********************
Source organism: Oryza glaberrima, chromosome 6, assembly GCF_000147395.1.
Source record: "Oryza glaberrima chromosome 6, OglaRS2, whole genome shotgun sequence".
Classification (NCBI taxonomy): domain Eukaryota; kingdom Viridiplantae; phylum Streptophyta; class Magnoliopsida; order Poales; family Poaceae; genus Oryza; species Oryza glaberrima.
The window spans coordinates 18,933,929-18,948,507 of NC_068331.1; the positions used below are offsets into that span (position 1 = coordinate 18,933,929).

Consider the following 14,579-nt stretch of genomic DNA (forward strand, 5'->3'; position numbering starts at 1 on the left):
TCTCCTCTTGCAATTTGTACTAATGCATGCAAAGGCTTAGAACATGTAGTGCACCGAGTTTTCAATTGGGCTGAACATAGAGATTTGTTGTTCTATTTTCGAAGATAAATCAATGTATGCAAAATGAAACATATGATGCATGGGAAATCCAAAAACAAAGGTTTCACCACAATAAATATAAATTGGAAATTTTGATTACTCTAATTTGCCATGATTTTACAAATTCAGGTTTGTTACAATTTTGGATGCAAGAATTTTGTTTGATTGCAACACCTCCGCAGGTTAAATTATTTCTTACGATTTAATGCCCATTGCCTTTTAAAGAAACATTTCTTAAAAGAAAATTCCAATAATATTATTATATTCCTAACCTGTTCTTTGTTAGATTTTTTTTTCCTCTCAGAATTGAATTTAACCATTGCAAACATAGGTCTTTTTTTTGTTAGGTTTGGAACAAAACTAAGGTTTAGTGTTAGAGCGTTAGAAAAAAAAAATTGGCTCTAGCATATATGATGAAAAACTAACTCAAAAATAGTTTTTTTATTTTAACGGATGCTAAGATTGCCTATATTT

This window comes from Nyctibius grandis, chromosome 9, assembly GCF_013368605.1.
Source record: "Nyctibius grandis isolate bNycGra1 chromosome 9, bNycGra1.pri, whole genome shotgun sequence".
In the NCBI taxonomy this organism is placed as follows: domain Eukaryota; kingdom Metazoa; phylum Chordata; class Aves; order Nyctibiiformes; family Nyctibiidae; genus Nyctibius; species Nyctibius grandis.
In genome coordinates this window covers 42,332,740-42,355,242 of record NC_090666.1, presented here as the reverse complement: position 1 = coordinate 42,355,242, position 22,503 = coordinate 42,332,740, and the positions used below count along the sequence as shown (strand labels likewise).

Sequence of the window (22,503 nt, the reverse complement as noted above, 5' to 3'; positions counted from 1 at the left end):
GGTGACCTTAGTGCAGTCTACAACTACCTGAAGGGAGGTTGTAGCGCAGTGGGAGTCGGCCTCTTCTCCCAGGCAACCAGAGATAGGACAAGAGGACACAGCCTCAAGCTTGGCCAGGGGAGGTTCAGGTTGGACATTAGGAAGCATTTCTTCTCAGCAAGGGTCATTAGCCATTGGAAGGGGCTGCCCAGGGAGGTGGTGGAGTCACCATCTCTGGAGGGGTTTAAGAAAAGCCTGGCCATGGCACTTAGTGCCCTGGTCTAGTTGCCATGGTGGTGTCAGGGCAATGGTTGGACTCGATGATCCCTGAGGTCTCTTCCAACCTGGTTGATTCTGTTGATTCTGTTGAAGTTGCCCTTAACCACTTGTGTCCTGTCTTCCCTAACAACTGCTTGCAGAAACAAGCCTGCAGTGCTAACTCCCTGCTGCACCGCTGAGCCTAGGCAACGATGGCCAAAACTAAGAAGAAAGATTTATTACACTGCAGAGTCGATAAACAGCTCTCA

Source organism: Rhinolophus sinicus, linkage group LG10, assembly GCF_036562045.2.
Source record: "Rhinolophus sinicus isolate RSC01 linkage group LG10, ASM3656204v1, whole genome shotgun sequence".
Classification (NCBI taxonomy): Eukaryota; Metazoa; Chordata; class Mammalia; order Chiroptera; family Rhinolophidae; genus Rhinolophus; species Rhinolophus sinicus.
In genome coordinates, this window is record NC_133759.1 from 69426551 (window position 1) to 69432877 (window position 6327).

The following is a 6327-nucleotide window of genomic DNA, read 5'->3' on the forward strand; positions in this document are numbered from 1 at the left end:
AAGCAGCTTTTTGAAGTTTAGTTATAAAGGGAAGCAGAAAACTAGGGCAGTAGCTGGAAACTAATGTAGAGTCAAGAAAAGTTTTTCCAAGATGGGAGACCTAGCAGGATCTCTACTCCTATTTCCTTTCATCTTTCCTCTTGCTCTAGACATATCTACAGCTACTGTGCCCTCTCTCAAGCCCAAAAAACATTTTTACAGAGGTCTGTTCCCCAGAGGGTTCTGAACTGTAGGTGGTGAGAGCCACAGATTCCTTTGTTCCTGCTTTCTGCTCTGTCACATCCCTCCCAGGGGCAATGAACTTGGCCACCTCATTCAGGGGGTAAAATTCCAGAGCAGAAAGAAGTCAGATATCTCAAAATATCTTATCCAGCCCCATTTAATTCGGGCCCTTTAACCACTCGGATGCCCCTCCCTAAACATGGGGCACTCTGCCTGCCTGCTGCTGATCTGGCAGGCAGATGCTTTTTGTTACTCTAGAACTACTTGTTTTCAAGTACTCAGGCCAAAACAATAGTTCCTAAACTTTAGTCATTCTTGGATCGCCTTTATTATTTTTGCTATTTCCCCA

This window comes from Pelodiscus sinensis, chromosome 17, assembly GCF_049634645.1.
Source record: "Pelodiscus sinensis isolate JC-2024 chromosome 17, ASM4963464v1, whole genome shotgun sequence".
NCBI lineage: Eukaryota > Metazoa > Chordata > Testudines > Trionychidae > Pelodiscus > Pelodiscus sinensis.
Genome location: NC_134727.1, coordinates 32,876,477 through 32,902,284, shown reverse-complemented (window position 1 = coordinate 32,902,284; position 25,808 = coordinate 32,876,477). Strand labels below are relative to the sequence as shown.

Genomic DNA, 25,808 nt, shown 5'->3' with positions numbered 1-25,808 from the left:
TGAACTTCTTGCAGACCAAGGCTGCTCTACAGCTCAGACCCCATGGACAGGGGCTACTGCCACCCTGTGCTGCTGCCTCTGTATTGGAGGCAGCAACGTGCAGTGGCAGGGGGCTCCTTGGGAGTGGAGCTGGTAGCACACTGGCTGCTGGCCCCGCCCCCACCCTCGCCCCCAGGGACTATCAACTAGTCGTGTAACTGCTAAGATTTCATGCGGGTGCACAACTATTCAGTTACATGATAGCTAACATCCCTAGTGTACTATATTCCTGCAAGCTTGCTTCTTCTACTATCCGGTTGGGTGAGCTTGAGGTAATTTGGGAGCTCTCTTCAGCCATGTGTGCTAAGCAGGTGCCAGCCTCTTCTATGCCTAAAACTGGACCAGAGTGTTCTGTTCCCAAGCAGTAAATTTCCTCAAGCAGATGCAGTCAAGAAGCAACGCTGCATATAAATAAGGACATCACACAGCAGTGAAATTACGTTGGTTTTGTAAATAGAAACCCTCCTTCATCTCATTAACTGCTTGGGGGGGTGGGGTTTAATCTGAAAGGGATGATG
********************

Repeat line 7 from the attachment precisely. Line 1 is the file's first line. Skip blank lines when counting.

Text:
This window comes from Nyctibius grandis, chromosome 9, assembly GCF_013368605.1.